November 30, 2022

Spectrophotometer vs Colorimeter

 How do the instruments see color?


  Colorimeter Spectrophotometer 
Sensor filtered photodetectors Monochromator +photodetectors array
Bandwith visible light only UV + VIS + IR
Output Colorimetrical coordinates Spectral Curve 
Fluorescence  (OBAs)  
Color Inconstancy  



Spectrophotometer uses Monochromator to split light into the spectrum, the result is a curve that shows the distribution of energy absorbed by the object. In the graphic industry typical bandwidth is 10nm (for some measurements 5nm). The typical range is 380 -720 nm or 400-700, which means that the whole spectrum is divided into 31+ bins. If we go deeper we can see that in most cases sensor has even more photoelements. For example, the X-Rite I1 Pro sensor contains 128 pixels which means a single pixel has about 3.5 nm. Most of the spectrophotometer has integrated source of light that can be controlled to simulate requirements of the different M-conditions

A spectrophotometer is analyzing how the object absorbs or reflects light in the spectrum his kind of information can be used to calculate the influence of changes in Lighting and the Observer on color appearance. Once the object is measured we can change the parameters of the calculation and predict various scenarios. That feature is not achievable using colorimeters. If we collect spectral data using more than one Illuminant (M-conditions) we can quantify and simulate also fluorescence  (e.g. quantify OBAs).




Typical Colorimeter covers energy readings along the visible spectrum by using filtered photodetectors (e.g. silicon photodiodes) to colorimetrical coordinates. The general rule is similar to the one in the case of the human eye, where, in the retina, there are rods that are pigmented at selected wavelengths. Colloquially speaking, it's like detectors equipped with filters. Even if the colorimeter uses a color filter array the final result is color definition expressed by three coordinates. 

In practice, colorimeters are good for Display calibration, but not for Prints. Colorimeters have built-in a source of the light without the ability to control  UV content, which is why they cannot cope with the fluorescence effect, and the lack of spectral recording makes it impossible to simulate different lighting conditions or estimate metamerism. The Color Inconstancy Index or the Metamerism Index will therefore not be available.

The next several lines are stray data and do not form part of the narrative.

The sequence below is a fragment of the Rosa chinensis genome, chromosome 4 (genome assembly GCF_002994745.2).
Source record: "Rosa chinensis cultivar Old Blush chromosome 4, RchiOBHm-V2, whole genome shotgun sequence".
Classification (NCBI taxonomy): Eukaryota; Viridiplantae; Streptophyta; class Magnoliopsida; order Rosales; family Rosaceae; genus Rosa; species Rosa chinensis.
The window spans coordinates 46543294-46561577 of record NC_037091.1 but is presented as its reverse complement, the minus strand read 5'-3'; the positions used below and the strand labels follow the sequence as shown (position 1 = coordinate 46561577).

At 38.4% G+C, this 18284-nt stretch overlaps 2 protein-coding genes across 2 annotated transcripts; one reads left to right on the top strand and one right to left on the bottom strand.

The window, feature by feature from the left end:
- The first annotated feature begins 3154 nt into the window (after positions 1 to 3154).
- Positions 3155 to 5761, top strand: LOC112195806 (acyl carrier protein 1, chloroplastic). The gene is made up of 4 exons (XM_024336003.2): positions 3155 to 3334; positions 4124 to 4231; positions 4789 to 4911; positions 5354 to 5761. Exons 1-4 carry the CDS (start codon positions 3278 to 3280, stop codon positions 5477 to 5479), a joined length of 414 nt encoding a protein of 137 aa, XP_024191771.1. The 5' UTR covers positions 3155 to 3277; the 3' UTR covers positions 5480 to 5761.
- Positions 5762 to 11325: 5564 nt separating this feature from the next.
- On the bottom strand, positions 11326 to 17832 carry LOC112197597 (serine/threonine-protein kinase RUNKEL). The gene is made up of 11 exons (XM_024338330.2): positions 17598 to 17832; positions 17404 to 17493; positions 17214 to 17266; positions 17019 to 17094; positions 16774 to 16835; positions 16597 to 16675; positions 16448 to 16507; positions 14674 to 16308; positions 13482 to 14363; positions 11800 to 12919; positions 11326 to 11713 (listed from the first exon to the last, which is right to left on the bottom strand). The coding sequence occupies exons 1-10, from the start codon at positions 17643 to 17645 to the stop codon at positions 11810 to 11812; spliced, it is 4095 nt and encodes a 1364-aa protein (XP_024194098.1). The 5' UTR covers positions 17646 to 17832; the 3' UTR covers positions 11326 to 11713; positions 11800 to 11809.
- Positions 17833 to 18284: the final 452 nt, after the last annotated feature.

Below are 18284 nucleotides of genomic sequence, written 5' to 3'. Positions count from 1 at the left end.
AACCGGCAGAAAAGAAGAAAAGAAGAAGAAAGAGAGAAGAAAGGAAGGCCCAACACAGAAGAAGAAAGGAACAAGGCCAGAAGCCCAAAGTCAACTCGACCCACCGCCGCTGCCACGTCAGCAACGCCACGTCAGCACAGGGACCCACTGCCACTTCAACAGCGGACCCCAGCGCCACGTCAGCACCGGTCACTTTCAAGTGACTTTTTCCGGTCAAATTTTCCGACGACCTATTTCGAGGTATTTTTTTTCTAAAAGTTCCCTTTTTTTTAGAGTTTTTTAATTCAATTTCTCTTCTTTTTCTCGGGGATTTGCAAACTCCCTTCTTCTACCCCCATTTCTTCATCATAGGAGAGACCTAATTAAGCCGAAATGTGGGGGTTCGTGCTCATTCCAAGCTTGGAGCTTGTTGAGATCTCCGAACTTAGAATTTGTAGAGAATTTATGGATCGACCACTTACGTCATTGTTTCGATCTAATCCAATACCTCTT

CC Nano

CC Nano is an RGB camera that uses high-quality LED light to take a picture. By applying advanced color management algorithms RGB data are converted into Lab values. The huge advantage of the nano is the ability to evaluate parameters related to the surface that other instruments can't do. From this standpoint, we should NOT expect the same results from the camera and spectrophotometer. It is also important that all cases where the UV component of the light is important ( OBAs, fluorescence) are not managed accurately or can't be detected/analyzed at all! 

CC Nano is great instruments thanks to features related to surface effects, uniformity, and special effects. It also offers dominant color detection and an extremely small aperture that can be visually controlled. If the target is created with the same instrument it can track variations or deviations to it - but there is no sense to compare with spectrally measured references. 


Camera-based and multi-spectral-exposure measurement systems

On the same general principle, there are few other solutions that convert digital cameras into measurement devices. In some cases, multispectral exposition or more complex sensors can produce output data that can create. Using e combination of light and filtered sensors some vendors can create spectral curves from devices that are somewhere in between typical colorimeters and spectrometers, however, there are some scenarios where the results are not as accurate as it is expected.



Colorimetrical coordinates

We have to remember that LAB space requires some additional information.  The key is Color Specification which has to determine Illuminant and Observer e.g D50/2° or D65/10°. 

If we are using reflectance measurements it is important to specify M-condition ( M0, M1, M2, or M3), for spherical iNstruments UV component description, Specular trap (SPE/SPI), aperture.

Please note the CxF file format can store information about the type of instrument used for Target creation - this is important if expected tolerance is tight.  Two different types of instruments may report differently due to various aspects.





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